Computing stuff tied to the physical world

Reading out DHTxx sensors

In Software on Apr 14, 2012 at 00:01

The DHT11 and DHT22 sensors measure temperature and humidity, and are easy to interface because they only require a single I/O pin. They differ in their measurement accuracy, but are in fact fully interchangeable.

There is code for these sensors floating around on the web, but it all seems more complicated than necessary, and I really didn’t want to have to use floating point. So I added a new “DHTxx” class to JeeLib which reads them out and reports temperature in tenths of a degree and humidity in tenths of a percent.

Along with a new demo sketch called dht_demo:

Screen Shot 2012 04 02 at 03 40 38

That’s about as simple as it gets, and it compiles to less than 4 KB.

Sample output, in this case a DHT11 which only reports whole degrees and percentages:

Screen Shot 2012 04 02 at 03 26 05

Humidity is gradually shooting up as I breathe next to it (there’s a slight lag).


  1. Xlnt, I have just started to use these and now it’s built into jeelib! – thanks.

  2. For those interested (like me), here are the differences between the DHT11 and the DHT22 (source:


    Ultra low cost
    3 to 5V power and I/O
    2.5mA max current use during conversion (while requesting data)
    Good for 20-80% humidity readings with 5% accuracy
    Good for 0-50°C temperature readings ±2°C accuracy
    No more than 1 Hz sampling rate (once every second)
    Body size 15.5mm x 12mm x 5.5mm
    4 pins with 0.1" spacing


    Low cost
    3 to 5V power and I/O
    2.5mA max current use during conversion (while requesting data)
    Good for 0-100% humidity readings with 2-5% accuracy
    Good for -40 to 125°C temperature readings ±0.5°C accuracy
    No more than 0.5 Hz sampling rate (once every 2 seconds)
    Body size 15.1mm x 25mm x 7.7mm
    4 pins with 0.1" spacing

    • Yes, I got bit by the sampling rate. I attached this guy to a UAV which was typically going at 10 m/s so at the prescribed sampling rate that would be every 20m for a DHT22. I like the sensor for several reasons, but for the UAV application, I should look at something for better sampling resolution.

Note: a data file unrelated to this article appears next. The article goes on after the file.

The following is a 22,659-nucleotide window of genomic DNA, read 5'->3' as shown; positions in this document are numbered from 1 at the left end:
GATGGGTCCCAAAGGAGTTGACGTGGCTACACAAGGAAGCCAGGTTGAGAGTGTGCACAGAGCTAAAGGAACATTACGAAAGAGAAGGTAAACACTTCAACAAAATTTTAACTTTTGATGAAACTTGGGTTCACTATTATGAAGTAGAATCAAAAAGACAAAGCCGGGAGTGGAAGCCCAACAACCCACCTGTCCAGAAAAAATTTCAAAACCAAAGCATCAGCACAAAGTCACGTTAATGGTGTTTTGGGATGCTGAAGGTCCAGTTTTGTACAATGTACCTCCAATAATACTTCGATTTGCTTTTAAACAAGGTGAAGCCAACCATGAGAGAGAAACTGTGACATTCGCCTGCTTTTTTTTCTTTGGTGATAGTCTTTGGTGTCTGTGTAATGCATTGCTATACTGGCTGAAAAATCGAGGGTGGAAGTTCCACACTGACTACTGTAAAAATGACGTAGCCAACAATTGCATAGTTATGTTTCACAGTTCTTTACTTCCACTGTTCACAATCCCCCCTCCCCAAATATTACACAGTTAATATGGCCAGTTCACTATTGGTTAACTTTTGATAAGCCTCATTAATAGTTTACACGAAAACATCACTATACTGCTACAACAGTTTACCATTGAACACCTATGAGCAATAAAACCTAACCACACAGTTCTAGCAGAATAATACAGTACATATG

p.s. JCW thanks for the nice library implementation! Do you add any access to error checking?

  3. Is there any temperature sensors with more accuracy ?

  4. Hi JCW and Everyone,

    Recently I added one DHT22 to a second wireless temperature data logger. These wireless data loggers are both using bare minimum Atmega328P, caps and are powered with two AA batteries (~3.3v).

    Running only the DS18B20 (and the ATmega328P) once every minute (the system is in low power mode for about 59 secs each minute) and consumes less than 0.01v / week. After adding the DHT22, I realized that in one week, the consumption raised to approximately 0,5v/week (yes, that’s 1/2 volt) after a week running.

    This seems a “power-hungry” sensor to run in this minimal approach. (remotely and with batteries)

    I think I’m not putting it to sleep after every minute reading… Is there any way to put the DHT22 in low-power/sleep mode while not reading data?


    • Even in low-power mode it draws a fair amount of current (150 µA, I think). The only way to avoid that is probably to power it from an I/O pin and turn that pin off.

  5. Hi JCW,

    Thanks for the tip! I will try that and see how it goes. Regards, Luís

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